What is Transit Oriented Development (TOD)?

    Transit Oriented Development is a type of community development that includes a mixture of housing, office, retail and/or other commercial development and amenities integrated into a walkable neighborhood and located within a half-mile of quality public transportation.

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    What are TOD placetypes and how do they work?

    Some transit stations are located in bustling downtowns at the heart of the regional economy; others are in residential neighborhoods where transit provides a convenient means for commuters to travel to and from work and other destinations. Some stations are located in areas that are experiencing rapid growth and change, while others are in more established, built-out neighborhoods where any change will be incremental. Every station area, whether existing or proposed, faces unique challenges and will require specially tailored strategies to create high-performing TOD projects. However, many different types of station areas share similar characteristics. 

    There is no “one-size-fits-all” approach to TOD.  A TOD typology is a way to group together different transit zones that have a common set of characteristics. A typology has several place types, and all of the station areas within one place type have some elements in common. The characteristics that define a typology can differ depending on what outcomes the typology is meant to accomplish, and not every station area in one place type will be exactly the same. Typologies are useful tools because they increase understanding of characteristics that contribute to place, establish measurable performance benchmarks, and provide a framework to set goals for better performance.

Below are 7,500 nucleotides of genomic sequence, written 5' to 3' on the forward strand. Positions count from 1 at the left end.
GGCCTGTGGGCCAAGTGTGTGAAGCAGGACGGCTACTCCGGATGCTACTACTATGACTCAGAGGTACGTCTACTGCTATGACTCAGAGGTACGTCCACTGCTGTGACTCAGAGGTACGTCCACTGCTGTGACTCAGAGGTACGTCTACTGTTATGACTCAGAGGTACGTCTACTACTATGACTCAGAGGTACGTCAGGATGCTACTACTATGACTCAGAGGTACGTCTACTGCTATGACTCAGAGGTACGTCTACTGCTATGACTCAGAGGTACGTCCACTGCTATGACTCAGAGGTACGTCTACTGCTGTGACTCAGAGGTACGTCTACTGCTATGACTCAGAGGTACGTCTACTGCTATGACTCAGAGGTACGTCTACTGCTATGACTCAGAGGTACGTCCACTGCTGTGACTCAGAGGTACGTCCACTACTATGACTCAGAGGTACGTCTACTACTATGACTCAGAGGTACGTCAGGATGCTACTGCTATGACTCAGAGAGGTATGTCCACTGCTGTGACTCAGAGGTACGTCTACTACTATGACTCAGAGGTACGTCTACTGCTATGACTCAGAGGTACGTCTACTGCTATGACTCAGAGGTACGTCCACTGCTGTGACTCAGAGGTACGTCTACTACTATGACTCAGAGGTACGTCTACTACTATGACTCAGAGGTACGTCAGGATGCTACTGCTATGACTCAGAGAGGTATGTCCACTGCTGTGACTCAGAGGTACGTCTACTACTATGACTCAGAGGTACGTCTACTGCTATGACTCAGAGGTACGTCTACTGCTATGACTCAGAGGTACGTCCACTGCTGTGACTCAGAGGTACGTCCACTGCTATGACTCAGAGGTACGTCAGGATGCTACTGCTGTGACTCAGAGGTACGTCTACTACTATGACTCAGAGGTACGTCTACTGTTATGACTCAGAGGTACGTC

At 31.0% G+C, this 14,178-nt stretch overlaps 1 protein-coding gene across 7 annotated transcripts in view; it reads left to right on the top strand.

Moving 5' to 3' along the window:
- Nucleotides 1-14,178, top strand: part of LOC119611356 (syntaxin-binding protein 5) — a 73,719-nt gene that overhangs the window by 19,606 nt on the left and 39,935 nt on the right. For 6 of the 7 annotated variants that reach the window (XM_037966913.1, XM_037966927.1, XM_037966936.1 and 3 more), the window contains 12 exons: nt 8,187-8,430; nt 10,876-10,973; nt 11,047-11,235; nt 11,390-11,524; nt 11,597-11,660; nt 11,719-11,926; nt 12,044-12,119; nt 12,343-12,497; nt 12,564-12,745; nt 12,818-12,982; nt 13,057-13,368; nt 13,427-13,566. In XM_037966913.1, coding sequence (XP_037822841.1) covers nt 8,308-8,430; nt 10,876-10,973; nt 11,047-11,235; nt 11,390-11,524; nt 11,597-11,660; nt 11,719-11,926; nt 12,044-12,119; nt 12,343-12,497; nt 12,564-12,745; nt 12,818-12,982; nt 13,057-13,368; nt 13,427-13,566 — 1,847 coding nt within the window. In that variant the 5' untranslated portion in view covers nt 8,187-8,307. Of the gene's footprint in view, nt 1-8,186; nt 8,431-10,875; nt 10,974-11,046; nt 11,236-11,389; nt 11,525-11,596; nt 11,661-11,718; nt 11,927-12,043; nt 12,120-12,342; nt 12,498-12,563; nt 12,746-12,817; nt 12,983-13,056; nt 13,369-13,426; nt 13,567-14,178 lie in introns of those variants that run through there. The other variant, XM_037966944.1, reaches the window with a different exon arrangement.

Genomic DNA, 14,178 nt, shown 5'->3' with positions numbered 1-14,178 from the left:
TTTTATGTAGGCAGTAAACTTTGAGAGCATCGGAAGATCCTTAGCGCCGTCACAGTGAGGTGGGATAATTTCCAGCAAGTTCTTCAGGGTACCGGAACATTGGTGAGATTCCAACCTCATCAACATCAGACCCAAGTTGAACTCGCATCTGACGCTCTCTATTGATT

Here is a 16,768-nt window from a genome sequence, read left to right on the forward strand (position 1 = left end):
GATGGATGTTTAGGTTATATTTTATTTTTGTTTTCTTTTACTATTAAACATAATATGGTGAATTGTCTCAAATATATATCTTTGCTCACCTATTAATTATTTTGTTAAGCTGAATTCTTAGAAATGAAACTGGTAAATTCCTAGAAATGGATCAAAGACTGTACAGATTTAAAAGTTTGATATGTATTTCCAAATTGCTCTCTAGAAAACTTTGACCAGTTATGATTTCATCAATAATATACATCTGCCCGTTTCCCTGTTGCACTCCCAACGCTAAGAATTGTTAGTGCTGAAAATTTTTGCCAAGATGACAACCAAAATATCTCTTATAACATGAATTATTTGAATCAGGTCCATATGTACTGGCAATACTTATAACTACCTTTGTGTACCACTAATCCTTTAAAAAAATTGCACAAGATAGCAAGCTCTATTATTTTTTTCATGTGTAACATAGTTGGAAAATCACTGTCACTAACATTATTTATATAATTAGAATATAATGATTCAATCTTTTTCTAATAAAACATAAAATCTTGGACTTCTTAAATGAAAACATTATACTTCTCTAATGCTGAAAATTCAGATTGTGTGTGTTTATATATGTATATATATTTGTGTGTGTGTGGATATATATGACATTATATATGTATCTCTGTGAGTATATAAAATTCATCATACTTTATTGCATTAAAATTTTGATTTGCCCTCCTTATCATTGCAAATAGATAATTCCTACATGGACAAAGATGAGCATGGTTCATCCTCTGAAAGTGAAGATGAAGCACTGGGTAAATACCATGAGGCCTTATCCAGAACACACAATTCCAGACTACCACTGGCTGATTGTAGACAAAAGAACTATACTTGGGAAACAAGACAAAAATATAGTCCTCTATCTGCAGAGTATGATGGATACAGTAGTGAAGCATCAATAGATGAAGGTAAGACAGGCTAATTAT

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    Why are job concentrations an important part of TOD?

    TOD planning has generally been focused on developing dense mixed-use residential buildings near stations to increase transit ridership. However, research shows that transit ridership is more closely tied to the density of the workplace (destination), than to the density of the residential neighborhood (origin). Furthermore, the work trip comprises 59 percent of all transit ridership in the United States. Therefore, it is clear that dense employment centers, whether they are in urban or suburban locations, are key to transit performance. Corridors that connect higher density job centers as well as residential neighborhoods have strong potential to support high-capacity transit. In addition, the transformation of single-use suburban job centers to compact, mixed-use districts also increases the likelihood that workers will forego the car for short, mid-day convenience trips. Planning for transit-accessible job centers can also help to broaden economic opportunities for workers, particularly low-wage employees that rely on transit to get to work, as well as improve mobility for all residents. 

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    Why should I get involved in the planning of TOD?

    The introduction of rapid transit to a neighborhood can be a powerful opportunity for reinvestment to occur. It is important that all community representatives -- residents, businesses, property owners, and civic organizations -- participate in the planning of the rail station areas to assure that community values are reflected in the development projects. We are shaping our communities for generations to come. 

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